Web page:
The Dutch study included 100 ankle OA patients who received either PRP injections or a placebo (saline solution). Compared with baseline values, the PRP group improved in pain and function by 10 points (from 63 to 73 points) and the placebo group by 11 points (from 64 to 75 points). A total of 13 adverse events were reported in the PRP group and 8 in the placebo group. Most side-effects were mild. The researchers thus concluded that PRP injections should not be recommended as treatment for ankle OA.
As we wrote last month about PRP and knee OA, improvement in pain after PRP injections is most likely due to so-called "context effects", i.e. the placebo effect and/or effects due to natural pain fluctuations. On average, patients tend to begin new treatments when they are in a "bad phase". As pain tends to fluctuate, it is common that patients experience improvements rather than worsening of symptoms (a phenomenon known as "regression to the mean").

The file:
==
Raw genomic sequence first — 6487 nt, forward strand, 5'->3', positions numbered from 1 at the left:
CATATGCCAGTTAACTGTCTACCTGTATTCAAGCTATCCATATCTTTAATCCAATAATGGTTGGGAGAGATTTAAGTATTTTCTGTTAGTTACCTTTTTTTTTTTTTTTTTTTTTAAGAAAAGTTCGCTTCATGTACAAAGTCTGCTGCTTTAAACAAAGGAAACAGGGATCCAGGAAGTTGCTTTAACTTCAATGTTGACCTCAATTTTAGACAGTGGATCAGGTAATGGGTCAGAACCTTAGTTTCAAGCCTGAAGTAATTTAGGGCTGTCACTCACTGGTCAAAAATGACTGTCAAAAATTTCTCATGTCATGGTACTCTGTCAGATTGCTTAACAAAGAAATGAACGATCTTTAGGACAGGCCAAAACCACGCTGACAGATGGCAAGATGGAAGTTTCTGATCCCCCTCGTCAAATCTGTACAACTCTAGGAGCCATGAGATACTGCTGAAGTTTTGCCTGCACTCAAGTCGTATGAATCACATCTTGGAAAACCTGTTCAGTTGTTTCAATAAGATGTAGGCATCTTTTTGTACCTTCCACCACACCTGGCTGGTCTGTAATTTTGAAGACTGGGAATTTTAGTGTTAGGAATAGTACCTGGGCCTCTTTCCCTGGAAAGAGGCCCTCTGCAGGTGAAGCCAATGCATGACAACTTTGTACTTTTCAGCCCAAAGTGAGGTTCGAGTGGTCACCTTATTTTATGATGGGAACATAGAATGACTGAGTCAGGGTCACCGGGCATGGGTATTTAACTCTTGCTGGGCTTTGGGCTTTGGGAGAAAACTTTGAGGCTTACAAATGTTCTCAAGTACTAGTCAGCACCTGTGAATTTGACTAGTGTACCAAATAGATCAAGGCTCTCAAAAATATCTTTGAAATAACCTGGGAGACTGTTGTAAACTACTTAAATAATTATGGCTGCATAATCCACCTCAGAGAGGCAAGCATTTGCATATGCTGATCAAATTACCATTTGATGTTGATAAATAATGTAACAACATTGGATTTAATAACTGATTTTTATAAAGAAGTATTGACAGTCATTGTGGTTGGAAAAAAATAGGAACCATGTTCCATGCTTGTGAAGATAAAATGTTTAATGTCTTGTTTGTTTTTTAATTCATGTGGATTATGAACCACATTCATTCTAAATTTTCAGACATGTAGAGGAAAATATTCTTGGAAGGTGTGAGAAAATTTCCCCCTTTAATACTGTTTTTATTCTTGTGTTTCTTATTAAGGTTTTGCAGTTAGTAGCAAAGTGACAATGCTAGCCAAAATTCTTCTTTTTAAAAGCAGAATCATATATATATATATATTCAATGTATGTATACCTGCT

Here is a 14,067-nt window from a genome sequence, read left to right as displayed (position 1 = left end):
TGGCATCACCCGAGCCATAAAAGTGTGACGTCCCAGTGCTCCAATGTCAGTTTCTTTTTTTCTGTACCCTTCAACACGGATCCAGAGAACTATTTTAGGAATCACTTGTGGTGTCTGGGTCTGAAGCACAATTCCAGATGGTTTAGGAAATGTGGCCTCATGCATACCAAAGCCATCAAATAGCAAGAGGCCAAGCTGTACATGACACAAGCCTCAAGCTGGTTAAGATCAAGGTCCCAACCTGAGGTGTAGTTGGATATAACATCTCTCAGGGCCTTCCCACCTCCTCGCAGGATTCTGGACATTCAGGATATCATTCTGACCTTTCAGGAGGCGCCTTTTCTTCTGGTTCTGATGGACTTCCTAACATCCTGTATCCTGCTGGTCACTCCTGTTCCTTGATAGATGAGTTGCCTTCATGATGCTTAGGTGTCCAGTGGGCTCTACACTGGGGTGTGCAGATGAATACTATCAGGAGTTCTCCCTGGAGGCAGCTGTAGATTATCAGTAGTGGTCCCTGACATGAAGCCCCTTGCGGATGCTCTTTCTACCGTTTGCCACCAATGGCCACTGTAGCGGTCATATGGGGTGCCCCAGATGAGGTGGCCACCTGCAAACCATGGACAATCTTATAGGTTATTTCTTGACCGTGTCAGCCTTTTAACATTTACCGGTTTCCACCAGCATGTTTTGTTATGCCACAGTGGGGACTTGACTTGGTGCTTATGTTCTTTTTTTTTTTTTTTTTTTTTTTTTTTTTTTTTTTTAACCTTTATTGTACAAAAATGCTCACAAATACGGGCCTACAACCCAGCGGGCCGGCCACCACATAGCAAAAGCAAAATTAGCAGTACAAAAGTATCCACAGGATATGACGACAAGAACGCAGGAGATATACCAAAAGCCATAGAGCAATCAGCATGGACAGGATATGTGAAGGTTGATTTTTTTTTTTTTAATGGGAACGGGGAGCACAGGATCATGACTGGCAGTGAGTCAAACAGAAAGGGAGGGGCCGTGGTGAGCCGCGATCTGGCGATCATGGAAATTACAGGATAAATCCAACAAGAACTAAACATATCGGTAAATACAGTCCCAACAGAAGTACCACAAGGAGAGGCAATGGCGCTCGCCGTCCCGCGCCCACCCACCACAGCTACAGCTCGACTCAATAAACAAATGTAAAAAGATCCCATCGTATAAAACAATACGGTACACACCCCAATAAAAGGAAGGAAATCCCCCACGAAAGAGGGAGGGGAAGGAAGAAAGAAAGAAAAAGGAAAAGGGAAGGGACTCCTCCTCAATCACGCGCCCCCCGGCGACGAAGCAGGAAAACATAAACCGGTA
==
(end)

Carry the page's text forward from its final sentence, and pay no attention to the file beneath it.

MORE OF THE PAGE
The study is published in the highly regarded American journal JAMA and can be accessed here.